Municipal text messages in the service of the ruling party
Executive bodies in some municipalities of Georgia have recently begun sending emails and text messages (SMS) to citizens about infrastructure projects that have been completed in their area. With 2-3 weeks remaining until parliamentary elections, such messages were received by the residents of Batumi, Kobuleti, Kutaisi, Khashuri, Tskaltubo, Martvili, Zugdidi, Telavi, Ozurgeti, Zestaponi, Keda, Poti, Senaki and Akhaltsikhe municipalities.
In addition, Zugdidi City Hall started publishing a newspaper called City News, the purpose of which is to inform voters in detail about the local government’s work in recent years (construction of mini-stadiums, funding of gifted students, better distribution of taxpayer money, etc.). On June 27, 2016, Zugdidi City Hall announced a tender on procuring publishing services for the newspaper. The contract worth GEL 8,886 was granted to a publishing company called Color.
While the decision of municipal authorities to employ modern means of communication with citizens is to be welcomed, its timing certainly raises a few questions.
Providing citizens with information about government completed projects starting right before the elections may be construed as an attempt to influence voter decision in favor of the ruling party. Even though the text messages do not explicitly call for support of the ruling party, the fact that most municipalities have started this communication towards the end of the pre-election period suggests that the promotion of projects completed by the current government contains signs of at least indirect use of administrative recourses for election purpose.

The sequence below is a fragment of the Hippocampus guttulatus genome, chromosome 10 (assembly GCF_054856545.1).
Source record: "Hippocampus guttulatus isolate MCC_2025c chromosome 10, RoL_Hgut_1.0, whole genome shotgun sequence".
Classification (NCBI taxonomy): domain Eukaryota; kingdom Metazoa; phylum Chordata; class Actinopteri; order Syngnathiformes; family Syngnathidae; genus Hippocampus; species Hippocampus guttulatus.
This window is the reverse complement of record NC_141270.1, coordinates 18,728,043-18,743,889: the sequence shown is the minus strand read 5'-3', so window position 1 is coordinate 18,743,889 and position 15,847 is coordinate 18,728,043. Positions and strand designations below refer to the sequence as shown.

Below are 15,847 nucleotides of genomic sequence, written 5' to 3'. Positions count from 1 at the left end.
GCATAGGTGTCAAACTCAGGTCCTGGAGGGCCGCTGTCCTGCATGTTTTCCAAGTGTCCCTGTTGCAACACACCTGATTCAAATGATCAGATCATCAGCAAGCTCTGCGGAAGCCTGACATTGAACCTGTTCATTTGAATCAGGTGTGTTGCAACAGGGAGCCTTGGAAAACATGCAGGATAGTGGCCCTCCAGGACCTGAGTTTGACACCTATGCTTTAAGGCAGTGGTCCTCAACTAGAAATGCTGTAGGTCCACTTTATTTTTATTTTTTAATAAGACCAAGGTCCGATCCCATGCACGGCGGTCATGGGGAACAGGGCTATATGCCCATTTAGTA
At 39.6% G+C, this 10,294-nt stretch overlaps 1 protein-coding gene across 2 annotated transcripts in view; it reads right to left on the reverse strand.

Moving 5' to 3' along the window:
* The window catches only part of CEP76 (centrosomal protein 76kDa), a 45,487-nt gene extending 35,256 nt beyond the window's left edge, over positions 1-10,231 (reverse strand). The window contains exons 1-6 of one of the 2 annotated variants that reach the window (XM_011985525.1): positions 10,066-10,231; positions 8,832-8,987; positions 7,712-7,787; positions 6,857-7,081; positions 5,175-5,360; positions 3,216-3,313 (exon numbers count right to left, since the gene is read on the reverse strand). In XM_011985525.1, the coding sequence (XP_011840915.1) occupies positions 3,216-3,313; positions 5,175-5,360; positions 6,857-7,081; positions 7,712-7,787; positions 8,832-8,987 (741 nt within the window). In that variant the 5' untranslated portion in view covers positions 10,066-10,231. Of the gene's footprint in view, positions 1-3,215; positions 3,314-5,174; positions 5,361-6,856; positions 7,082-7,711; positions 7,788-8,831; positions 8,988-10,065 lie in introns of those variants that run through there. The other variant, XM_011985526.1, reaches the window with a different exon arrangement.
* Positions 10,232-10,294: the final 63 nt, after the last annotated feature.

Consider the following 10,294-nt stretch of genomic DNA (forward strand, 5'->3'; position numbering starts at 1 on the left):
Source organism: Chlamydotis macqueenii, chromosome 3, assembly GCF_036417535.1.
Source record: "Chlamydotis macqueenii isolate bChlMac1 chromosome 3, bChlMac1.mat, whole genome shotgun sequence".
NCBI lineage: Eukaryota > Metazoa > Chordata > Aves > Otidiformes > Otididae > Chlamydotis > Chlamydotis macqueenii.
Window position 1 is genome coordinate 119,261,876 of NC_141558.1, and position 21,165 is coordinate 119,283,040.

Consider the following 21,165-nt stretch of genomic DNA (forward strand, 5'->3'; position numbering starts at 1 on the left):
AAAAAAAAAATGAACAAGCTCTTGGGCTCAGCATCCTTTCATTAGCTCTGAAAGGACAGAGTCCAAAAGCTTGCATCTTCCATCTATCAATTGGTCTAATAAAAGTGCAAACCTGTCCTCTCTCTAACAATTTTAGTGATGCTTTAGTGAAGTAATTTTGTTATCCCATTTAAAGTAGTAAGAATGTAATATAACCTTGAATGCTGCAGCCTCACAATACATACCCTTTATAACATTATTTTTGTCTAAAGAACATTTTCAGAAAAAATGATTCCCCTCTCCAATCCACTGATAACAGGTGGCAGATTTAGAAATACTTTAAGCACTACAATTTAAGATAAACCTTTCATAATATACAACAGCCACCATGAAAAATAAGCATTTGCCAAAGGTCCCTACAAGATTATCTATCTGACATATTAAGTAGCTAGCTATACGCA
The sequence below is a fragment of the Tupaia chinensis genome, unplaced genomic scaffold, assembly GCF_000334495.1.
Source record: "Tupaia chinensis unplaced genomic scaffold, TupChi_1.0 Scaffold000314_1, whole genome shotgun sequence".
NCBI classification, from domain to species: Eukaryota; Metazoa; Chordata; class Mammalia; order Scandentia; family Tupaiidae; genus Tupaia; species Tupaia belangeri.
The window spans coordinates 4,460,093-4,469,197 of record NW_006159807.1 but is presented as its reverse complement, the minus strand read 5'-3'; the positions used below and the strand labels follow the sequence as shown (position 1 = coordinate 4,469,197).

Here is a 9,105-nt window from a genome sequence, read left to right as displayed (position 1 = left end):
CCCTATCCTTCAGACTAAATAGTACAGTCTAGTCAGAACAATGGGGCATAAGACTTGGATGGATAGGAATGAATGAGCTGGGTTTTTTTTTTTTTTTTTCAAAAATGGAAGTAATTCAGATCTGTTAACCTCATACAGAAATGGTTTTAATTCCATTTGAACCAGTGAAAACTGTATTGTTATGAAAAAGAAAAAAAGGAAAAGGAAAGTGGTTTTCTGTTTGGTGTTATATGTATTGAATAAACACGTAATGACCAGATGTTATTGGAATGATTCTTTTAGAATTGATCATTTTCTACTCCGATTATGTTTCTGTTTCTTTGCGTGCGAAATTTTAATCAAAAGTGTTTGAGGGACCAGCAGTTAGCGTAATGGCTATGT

The text messages also raise questions regarding the protection of personal data of their recipients. The municipalities have not disclosed the sources from which they have obtained the telephone numbers of citizens registered in on their territory.
Transparency International Georgia calls on:
- Municipalities - not to use personal data of voters registered on their territory in a way that would raise doubts about the use of administrative resources for election purposes and protection of personal data.
Personal Data Protection Inspector - to investigate how the municipalities have managed to obtain citizens phone numbers.